In this paper we describe how benefits are transferred from previous non-market valuation research to inform the public policy debate on the allocation of treated wastewater to Riparian Projects in the semi-arid city of Tucson, Arizona, United States. Specifically, we transfer property premiums associated with proximity to riparian habitat to two proposed, and one accidental, urban Riparian Project. The study demonstrates that nearby property owners would likely benefit from wastewater reuse in riparian corridor restoration projects. Furthermore, the variable costs of supplying supplementary treated wastewater to one of the Riparian Projects are covered by incremental property tax revenues. We conclude that there is a window of opportunity to utilize a portion of Tucson's treated wastewater, over half of which is currently discharged at the northern end of the city, for additional in-town riparian restoration projects. Such riparian restoration projects also provide a mechanism for Endangered Species Act compliance.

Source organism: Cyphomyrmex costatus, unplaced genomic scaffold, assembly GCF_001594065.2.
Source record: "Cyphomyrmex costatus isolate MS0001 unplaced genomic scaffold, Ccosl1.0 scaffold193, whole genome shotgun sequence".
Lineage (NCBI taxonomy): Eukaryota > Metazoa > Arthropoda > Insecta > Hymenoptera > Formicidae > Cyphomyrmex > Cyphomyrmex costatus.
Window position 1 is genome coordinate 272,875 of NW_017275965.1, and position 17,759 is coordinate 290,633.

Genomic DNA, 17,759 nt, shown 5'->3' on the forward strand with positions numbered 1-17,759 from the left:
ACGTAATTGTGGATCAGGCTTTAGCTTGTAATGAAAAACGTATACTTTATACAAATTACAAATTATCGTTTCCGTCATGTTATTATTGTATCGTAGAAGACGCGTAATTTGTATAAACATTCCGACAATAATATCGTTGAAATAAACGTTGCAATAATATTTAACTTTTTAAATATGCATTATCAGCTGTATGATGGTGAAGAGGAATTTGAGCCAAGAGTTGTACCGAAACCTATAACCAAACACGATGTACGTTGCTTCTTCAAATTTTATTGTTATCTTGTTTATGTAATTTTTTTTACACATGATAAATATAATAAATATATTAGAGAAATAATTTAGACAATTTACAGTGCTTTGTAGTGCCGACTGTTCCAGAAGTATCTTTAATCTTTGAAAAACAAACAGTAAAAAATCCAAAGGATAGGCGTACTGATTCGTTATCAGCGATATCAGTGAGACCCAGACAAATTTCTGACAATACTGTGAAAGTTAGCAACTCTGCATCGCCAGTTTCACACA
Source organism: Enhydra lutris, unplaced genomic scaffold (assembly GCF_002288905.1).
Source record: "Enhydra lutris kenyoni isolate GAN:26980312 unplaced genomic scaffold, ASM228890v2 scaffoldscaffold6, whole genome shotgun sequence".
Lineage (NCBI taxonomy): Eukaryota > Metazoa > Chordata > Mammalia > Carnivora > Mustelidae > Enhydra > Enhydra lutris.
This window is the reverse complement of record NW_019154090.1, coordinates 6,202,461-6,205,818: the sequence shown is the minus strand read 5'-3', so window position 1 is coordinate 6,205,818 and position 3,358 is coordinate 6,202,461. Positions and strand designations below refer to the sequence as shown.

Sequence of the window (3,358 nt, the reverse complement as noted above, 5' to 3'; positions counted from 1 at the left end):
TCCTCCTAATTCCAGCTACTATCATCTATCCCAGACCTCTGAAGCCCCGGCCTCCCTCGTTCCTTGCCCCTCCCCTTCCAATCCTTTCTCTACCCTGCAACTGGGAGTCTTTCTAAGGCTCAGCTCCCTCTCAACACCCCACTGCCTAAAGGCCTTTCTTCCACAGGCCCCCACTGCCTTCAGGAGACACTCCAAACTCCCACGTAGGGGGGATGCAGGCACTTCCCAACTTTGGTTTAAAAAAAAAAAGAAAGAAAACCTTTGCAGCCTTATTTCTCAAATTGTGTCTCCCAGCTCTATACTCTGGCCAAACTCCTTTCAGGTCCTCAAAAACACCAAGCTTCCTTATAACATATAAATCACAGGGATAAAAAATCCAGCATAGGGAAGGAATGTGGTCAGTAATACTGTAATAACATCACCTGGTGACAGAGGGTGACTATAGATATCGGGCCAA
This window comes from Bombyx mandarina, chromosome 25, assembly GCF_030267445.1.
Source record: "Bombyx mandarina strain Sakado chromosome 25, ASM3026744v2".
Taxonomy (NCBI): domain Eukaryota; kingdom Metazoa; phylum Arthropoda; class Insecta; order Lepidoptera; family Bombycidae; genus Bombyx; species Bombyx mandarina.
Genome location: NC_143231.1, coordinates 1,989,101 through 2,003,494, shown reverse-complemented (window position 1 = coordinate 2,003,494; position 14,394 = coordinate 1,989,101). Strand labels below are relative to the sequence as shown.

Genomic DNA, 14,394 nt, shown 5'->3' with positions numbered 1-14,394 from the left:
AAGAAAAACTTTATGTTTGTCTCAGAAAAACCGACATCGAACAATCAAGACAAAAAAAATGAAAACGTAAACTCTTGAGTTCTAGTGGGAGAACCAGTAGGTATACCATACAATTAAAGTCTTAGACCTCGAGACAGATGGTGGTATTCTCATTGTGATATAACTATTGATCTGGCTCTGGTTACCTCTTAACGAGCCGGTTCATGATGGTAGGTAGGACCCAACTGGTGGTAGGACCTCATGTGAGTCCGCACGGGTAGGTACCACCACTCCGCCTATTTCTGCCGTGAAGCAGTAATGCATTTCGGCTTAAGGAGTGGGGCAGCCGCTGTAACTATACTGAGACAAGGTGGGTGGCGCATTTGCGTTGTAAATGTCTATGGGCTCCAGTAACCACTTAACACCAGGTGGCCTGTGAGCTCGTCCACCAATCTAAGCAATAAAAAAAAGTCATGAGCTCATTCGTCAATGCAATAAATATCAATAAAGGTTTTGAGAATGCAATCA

|Number of pages||11|
|Journal||Policy and Society|
|Publication status||Published - Dec 2011|